About: DJ turned JD highlights the latest legal updates in the entertainment and media industries, intellectual property, the internet and social media. The blawg is compiled and curated by Bobby Desmond, an attorney licensed to practice in New York. After working as a radio personality, Bobby worked as a legal intern at PBS with America’s Public Television Stations in Arlington, VA and at AMC Networks in New York, NY. He graduated from the University of Florida Levin College of Law in May 2018.

Why Do Startup Companies Need Intellectual Property Lawyers?

Lawyers play an integral role in helping startups develop rapidly and protect their creations. Startup lawyers have an acute business sense and a desire to truly learn about the business plan, people, and finances of the companies they represent. Startup lawyers also have an in-depth understanding of the different business organizations and all the ways to protect intellectual property rights including patents, copyrights, trademarks, and trade secrets. Startup lawyers can keenly express the differences, benefits, and drawbacks of each business organization and IP category to their client.

Startup lawyers appreciate that new businesses are often tight on cash, but a little money spent now is a lot of money saved and hassle avoided in the future. Startup lawyers can help new businesses properly structure their company, spot potential legal liabilities, and adequately explain why it is always best to have a protect-first, defend-second strategy. As such, startup lawyers are a necessary expenditure that will protect a startup company’s IP by filing copyrights, searching trademarks, prosecuting patent applications, or developing strategies to protect trade secrets in hopes of avoiding expensive litigation in the future.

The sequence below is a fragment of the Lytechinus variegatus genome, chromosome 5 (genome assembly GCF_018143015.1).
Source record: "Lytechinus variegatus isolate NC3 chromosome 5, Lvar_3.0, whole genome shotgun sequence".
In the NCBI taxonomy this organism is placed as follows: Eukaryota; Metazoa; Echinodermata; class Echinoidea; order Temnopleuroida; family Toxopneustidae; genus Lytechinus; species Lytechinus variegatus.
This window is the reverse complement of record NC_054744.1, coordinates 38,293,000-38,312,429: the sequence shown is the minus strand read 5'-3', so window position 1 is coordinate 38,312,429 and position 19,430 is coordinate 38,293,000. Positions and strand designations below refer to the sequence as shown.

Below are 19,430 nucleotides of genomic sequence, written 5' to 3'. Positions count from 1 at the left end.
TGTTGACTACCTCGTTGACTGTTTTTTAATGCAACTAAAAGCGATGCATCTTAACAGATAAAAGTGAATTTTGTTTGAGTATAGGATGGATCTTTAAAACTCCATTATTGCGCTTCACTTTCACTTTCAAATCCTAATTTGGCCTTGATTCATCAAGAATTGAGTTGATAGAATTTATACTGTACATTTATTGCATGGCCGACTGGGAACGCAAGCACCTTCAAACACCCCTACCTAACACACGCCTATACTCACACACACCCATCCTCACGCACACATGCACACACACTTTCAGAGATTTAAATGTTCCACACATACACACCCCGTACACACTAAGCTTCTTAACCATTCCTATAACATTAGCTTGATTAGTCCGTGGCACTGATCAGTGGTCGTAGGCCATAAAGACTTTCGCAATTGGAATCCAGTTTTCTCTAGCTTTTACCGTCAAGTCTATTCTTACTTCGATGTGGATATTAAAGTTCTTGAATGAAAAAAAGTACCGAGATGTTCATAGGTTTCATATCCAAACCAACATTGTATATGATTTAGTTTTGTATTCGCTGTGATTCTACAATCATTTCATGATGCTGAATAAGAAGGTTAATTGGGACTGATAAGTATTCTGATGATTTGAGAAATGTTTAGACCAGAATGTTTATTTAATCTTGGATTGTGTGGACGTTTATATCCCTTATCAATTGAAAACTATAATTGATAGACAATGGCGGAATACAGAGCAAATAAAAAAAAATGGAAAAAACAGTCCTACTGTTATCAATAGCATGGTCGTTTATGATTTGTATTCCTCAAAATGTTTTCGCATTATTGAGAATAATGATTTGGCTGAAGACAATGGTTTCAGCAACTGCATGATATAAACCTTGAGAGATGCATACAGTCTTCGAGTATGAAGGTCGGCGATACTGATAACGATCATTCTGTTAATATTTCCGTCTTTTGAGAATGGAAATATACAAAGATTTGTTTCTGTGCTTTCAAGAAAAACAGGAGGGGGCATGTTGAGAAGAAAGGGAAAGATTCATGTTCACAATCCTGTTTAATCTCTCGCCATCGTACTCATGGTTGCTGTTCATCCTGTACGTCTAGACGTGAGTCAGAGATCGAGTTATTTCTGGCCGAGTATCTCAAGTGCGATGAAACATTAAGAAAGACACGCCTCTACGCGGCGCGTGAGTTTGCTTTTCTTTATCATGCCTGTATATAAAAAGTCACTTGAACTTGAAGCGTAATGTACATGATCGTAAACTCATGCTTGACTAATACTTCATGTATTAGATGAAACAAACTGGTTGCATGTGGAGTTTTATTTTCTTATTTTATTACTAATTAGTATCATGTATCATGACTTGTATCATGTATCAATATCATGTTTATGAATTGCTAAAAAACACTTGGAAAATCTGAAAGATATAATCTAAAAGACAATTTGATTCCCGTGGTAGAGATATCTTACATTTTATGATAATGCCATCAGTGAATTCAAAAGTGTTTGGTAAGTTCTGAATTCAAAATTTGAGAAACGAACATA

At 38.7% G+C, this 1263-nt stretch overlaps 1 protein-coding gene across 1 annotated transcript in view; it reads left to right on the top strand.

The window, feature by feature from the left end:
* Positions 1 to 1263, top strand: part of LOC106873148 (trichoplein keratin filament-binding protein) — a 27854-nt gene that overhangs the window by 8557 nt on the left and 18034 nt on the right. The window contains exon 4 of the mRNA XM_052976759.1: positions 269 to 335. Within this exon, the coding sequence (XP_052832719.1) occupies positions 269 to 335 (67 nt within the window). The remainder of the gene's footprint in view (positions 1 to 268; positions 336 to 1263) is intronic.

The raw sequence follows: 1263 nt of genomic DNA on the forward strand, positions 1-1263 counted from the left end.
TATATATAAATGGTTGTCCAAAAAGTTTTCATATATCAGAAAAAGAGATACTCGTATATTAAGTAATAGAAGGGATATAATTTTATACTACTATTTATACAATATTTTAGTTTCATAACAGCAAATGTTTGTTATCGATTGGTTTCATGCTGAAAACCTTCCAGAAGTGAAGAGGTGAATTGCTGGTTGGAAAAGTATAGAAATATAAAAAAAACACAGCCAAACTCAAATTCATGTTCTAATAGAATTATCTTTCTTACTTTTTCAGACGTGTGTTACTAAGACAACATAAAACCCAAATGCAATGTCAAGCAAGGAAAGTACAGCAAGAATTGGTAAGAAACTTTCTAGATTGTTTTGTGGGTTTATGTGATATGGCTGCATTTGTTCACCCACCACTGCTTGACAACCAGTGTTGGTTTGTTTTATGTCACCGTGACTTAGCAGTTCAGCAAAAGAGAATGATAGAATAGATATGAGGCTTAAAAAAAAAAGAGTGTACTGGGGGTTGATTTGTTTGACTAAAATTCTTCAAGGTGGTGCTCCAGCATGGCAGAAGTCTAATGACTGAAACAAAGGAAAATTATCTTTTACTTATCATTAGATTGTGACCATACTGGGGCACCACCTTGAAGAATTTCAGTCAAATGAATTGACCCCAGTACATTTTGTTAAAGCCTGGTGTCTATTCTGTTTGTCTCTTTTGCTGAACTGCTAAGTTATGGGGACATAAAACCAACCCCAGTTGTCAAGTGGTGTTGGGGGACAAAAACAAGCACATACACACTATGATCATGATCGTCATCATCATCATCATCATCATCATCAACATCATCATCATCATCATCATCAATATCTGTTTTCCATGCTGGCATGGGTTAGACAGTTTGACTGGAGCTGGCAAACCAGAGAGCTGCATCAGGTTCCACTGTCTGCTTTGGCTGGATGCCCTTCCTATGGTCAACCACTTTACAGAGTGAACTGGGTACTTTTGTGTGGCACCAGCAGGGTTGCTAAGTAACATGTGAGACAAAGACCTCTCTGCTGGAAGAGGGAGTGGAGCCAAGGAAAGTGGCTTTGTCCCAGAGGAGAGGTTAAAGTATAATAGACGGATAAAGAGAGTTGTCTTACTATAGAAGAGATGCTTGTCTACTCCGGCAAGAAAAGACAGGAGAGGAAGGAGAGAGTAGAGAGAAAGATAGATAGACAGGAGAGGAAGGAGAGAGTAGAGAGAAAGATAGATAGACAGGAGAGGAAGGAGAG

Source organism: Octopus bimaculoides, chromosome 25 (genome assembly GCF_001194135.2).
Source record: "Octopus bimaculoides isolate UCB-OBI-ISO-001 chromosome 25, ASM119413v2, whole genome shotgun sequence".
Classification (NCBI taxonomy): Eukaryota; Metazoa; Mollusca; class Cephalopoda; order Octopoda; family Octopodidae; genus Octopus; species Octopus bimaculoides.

Once the client has a working foundational knowledge of the available options, the lawyer will help the startup craft an individualized approach that factors in the company’s product or service, the maturity of the company and its entrepreneurs, market conditions, available capital, and competition while also providing the company with flexible solutions that will lead to growth and prevent infringement.

After IP registration has been filed, startups may question the value of these intangible rights. Startup lawyers counsel clients on the fluctuation of the value of a startup’s IP over time, and they assist the client in understanding the cause behind delays in registration and in addressing the cause of those delays. Most importantly, startup lawyers have the knowledge necessary to estimate a rough probability of whether IP rights can be obtained, and startup lawyers have the experience required to create a plan of action in the event that an application is denied.

About: DJ turned JD highlights the latest legal updates in the entertainment and media industries, intellectual property, the internet and social media. The blawg is compiled and curated by Bobby Desmond. After working as a radio personality, Bobby attended the University of Florida Levin College of Law in order to pursue an in-house legal career at an entertainment or media corporation. He has interned at PBS with America’s Public Television Stations in Arlington, VA and at AMC Networks in New York, NY. He graduated in May 2018 and passed the New York Bar Exam in July 2018.